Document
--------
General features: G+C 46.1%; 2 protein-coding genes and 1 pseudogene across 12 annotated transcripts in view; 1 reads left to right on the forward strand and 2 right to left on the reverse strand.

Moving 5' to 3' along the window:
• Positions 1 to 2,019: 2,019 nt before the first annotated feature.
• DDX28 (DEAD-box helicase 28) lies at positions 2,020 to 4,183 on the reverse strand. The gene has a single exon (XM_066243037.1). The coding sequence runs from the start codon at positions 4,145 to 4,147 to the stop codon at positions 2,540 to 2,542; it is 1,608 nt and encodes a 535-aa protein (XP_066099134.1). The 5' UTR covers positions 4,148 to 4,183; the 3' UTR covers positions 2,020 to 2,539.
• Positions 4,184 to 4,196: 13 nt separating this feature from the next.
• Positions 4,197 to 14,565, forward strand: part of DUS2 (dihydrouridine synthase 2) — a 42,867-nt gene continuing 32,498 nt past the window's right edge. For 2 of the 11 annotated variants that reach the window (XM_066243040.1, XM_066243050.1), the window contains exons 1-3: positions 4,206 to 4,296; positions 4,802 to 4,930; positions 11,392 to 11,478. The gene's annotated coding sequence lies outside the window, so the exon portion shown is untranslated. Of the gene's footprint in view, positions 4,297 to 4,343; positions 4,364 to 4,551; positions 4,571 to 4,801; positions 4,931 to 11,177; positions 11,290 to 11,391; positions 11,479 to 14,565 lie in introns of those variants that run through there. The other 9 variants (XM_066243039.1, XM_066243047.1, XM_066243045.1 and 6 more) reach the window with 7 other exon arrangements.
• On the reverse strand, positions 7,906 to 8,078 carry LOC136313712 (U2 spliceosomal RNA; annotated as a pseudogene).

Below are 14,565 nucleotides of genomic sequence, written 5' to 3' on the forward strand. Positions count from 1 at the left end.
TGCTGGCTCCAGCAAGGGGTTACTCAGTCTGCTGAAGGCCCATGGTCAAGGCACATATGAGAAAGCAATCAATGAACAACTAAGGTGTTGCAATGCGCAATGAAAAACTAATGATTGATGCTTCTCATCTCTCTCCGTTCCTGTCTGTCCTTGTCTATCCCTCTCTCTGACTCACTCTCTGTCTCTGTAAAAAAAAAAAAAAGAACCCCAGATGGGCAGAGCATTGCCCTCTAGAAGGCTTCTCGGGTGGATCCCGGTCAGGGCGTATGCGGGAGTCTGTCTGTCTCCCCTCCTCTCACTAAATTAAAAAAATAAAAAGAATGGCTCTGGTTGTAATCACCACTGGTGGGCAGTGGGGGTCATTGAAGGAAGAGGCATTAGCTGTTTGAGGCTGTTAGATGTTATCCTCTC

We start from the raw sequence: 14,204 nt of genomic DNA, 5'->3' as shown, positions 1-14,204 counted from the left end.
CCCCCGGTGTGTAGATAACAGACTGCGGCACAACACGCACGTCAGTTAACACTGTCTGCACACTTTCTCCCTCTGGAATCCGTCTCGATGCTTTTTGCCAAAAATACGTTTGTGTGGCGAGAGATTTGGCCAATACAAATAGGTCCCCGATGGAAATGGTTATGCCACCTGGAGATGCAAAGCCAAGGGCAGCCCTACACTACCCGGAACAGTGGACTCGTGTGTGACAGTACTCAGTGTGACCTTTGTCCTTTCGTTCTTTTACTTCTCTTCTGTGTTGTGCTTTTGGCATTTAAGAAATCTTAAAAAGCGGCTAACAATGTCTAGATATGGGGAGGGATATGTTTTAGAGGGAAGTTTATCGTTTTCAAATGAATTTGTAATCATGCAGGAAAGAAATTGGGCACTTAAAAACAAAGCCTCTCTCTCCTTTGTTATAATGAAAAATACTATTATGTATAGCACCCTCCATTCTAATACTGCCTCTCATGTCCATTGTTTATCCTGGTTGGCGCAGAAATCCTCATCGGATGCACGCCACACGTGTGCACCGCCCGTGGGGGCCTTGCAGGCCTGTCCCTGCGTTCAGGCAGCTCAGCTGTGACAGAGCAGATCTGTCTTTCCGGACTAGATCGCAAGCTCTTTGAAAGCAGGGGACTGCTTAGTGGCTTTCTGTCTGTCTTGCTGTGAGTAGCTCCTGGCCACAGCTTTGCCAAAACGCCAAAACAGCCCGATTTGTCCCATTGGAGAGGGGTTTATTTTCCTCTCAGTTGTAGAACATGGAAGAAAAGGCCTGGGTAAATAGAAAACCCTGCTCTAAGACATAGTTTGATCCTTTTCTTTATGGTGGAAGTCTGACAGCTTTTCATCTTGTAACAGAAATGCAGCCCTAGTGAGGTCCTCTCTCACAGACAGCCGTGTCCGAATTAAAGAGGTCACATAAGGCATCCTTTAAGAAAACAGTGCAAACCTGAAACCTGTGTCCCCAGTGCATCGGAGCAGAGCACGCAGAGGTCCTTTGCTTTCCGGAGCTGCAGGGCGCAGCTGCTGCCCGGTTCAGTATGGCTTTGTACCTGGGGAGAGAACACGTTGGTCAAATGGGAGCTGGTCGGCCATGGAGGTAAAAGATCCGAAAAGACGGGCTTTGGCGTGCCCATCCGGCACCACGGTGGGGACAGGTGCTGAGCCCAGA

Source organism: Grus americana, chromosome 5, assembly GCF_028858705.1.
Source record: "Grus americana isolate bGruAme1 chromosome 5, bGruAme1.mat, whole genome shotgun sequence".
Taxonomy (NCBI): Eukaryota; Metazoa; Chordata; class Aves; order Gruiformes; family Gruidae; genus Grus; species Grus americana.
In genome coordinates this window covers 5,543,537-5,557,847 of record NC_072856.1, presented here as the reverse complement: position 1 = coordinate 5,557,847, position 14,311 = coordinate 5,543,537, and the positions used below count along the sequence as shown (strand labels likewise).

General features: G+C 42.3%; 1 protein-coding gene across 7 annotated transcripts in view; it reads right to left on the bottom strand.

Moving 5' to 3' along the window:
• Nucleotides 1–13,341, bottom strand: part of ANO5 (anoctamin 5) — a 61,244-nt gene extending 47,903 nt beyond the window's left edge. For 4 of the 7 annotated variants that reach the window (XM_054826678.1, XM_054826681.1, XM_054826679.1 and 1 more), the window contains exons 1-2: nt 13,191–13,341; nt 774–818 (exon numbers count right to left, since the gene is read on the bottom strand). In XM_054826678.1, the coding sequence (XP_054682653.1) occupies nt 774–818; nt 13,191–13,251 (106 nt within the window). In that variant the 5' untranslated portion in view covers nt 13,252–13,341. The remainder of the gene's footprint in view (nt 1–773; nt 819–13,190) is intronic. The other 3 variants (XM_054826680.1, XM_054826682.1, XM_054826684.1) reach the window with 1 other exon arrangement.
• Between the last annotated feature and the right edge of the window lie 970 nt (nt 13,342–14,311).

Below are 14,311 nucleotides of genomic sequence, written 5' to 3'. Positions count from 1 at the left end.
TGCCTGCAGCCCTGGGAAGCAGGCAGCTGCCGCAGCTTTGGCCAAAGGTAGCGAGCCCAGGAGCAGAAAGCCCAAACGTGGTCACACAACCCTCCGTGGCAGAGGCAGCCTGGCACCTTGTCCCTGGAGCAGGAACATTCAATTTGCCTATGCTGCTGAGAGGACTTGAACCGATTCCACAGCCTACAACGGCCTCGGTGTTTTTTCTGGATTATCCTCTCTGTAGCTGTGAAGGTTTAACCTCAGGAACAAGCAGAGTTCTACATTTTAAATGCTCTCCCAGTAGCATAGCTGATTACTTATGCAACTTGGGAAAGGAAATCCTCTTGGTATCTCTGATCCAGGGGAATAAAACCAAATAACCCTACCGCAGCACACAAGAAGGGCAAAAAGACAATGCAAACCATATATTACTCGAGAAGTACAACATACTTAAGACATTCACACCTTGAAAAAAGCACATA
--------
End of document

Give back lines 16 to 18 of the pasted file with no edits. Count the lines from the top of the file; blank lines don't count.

General features: G+C 42.3%; 1 protein-coding gene across 7 annotated transcripts in view; it reads right to left on the bottom strand.

Moving 5' to 3' along the window:
• Nucleotides 1–13,341, bottom strand: part of ANO5 (anoctamin 5) — a 61,244-nt gene extending 47,903 nt beyond the window's left edge. For 4 of the 7 annotated variants that reach the window (XM_054826678.1, XM_054826681.1, XM_054826679.1 and 1 more), the window contains exons 1-2: nt 13,191–13,341; nt 774–818 (exon numbers count right to left, since the gene is read on the bottom strand). In XM_054826678.1, the coding sequence (XP_054682653.1) occupies nt 774–818; nt 13,191–13,251 (106 nt within the window). In that variant the 5' untranslated portion in view covers nt 13,252–13,341. The remainder of the gene's footprint in view (nt 1–773; nt 819–13,190) is intronic. The other 3 variants (XM_054826680.1, XM_054826682.1, XM_054826684.1) reach the window with 1 other exon arrangement.